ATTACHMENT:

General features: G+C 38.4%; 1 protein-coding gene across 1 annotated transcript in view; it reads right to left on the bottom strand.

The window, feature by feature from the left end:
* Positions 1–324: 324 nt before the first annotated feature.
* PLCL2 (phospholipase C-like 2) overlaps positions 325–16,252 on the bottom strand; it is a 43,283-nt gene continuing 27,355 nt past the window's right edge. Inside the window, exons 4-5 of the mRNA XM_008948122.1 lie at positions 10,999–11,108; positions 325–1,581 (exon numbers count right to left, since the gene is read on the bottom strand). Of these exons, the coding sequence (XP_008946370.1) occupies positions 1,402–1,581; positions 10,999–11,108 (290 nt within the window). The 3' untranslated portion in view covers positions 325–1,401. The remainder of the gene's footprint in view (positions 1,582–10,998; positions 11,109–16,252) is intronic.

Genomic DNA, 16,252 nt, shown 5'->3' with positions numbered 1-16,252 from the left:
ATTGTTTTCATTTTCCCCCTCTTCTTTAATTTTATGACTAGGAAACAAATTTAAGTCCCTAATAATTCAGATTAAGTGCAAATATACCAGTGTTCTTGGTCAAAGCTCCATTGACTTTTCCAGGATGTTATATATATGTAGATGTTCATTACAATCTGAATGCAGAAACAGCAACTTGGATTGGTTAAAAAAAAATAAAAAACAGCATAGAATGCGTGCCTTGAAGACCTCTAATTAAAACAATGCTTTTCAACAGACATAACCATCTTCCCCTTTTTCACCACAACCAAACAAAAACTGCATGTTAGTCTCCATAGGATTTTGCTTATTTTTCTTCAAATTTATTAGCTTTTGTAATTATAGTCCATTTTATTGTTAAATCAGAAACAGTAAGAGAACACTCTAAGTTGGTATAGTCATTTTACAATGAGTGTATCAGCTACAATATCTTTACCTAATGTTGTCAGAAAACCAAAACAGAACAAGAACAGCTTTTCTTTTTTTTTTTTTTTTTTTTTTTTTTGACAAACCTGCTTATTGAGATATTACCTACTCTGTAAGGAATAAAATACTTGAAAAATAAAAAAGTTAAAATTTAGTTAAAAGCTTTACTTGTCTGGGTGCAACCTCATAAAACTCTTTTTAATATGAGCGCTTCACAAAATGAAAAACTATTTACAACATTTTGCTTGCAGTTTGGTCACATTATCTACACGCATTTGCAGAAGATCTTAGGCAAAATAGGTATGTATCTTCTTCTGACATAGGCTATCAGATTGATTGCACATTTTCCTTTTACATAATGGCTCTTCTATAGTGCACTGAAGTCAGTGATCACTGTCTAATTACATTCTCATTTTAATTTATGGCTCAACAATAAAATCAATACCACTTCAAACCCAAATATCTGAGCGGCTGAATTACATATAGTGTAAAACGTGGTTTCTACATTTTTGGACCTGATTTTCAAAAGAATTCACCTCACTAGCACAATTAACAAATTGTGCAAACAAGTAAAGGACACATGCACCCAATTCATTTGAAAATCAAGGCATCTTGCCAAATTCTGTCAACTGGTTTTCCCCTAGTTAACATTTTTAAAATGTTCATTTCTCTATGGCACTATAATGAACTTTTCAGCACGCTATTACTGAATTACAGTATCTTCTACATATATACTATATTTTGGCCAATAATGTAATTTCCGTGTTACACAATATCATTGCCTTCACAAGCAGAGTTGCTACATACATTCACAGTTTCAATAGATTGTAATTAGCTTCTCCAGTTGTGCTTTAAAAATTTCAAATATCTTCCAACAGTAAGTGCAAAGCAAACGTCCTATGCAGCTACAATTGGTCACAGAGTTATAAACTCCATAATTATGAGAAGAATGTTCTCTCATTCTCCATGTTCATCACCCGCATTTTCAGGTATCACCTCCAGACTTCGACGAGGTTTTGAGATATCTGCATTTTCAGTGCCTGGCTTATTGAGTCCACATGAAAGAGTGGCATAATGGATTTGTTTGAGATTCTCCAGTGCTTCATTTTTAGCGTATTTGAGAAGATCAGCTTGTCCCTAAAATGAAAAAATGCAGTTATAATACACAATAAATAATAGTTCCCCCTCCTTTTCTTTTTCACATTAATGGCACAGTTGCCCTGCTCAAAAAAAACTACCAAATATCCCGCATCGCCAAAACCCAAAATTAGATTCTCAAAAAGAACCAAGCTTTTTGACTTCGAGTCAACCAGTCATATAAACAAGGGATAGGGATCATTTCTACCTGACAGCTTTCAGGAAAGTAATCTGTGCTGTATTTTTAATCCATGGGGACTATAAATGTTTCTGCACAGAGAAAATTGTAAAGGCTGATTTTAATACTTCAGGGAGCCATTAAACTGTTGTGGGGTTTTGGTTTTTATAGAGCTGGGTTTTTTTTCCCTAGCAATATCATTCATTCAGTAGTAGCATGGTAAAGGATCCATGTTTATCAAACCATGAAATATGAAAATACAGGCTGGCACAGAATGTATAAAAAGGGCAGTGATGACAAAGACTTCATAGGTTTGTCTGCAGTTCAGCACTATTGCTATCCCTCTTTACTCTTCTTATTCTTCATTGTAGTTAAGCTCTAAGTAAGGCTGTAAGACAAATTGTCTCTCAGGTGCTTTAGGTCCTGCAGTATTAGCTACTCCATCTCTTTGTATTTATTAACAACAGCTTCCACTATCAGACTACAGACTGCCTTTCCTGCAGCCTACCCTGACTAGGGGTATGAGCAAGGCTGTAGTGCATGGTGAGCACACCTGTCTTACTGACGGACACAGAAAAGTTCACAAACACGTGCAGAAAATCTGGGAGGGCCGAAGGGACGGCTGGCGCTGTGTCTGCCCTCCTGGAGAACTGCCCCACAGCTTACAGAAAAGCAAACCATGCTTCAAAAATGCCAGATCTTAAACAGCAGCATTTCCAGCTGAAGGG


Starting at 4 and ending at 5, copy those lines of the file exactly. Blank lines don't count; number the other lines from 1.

* PLCL2 (phospholipase C-like 2) overlaps positions 325–16,252 on the bottom strand; it is a 43,283-nt gene continuing 27,355 nt past the window's right edge. Inside the window, exons 4-5 of the mRNA XM_008948122.1 lie at positions 10,999–11,108; positions 325–1,581 (exon numbers count right to left, since the gene is read on the bottom strand). Of these exons, the coding sequence (XP_008946370.1) occupies positions 1,402–1,581; positions 10,999–11,108 (290 nt within the window). The 3' untranslated portion in view covers positions 325–1,401. The remainder of the gene's footprint in view (positions 1,582–10,998; positions 11,109–16,252) is intronic.

Genomic DNA, 16,252 nt, shown 5'->3' with positions numbered 1-16,252 from the left: